We have seen so many, that it is very easy for us to pick up on the fake profiles.There are several red flags we look for, and we have saved literally hundreds of women from sending these scammers money.We get more than a dozen of these emails from women daily, mostly older women who believe they are truly American Soldiers.
“There aren’t any silver bullets, but a few habits — for example, keep anti-virus software up to date; always remember that, if something or someone appears to be too good to be true, it probably is, and don’t click on things you aren’t sure about — can help avoid becoming a victim of cybercrime.” It’s also important to look for friendships and social networks in the real world, he said.
“Everyone gets lonely sometimes, and that’s especially true for young warriors, but finding companionship on the net is a risky bet,” he said.
The Army’s Criminal Investigation Command warns people involved in online dating to proceed with caution when corresponding with those claiming to be U. “The ‘Soldier’ then begins asking for money for various false, service-related needs such as transportation costs, communication fees, marriage, processing and medical fees,” the warning says.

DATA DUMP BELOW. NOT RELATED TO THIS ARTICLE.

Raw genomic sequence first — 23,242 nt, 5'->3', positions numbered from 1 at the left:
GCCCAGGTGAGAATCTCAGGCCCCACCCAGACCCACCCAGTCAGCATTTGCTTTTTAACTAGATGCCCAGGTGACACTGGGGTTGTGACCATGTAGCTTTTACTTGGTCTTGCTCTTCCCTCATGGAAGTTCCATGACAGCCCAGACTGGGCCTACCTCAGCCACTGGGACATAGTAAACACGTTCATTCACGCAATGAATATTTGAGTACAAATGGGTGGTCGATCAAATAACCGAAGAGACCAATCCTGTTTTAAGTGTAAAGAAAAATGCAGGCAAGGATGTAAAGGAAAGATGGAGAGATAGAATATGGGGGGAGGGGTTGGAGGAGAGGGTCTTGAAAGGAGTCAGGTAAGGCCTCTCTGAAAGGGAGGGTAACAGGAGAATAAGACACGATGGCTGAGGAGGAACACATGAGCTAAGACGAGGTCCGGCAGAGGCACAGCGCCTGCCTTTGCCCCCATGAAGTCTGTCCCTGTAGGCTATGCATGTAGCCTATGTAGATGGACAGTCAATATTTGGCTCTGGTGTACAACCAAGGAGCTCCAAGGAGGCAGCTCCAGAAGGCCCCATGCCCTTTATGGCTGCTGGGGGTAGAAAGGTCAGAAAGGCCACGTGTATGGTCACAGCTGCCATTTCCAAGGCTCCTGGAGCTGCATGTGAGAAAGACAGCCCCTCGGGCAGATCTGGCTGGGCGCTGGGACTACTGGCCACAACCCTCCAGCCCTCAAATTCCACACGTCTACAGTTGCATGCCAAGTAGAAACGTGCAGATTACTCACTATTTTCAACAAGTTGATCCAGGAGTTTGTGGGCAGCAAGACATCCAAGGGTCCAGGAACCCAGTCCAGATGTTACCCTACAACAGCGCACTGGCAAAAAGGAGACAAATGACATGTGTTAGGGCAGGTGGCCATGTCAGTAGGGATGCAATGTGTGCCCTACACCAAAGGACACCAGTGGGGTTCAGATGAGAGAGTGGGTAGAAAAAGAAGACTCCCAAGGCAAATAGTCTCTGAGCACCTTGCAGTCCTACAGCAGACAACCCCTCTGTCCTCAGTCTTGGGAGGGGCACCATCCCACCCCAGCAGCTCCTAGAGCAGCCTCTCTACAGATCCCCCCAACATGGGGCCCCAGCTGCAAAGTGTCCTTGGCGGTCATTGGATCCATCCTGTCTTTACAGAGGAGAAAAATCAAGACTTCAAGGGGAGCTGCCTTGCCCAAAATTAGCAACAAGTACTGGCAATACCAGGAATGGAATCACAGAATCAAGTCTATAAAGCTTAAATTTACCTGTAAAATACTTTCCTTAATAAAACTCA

“Victims of these online scams have lost tens of thousands of dollars, with a very low possibility of recovery.” Ken Scar, 48, a reserve Army staff sergeant, discovered that his photos were being used in the scams when he got a late-night call from a woman who had fallen for one of them in 2014.
Aldrich, meanwhile, contacted the woman he saw in the doctored images last month and discovered she had been in love with his doppelganger for a year. Then she got a message from “Fred” saying he’d been detained in the UAE after accidentally bringing ammunition into the country, and that he needed $500 to post bond and leave. Aldrich reported the fake profile to the Air Force, which investigated and, after determining it wasn’t a counter-intelligence operation, advised him to report the case to the FBI.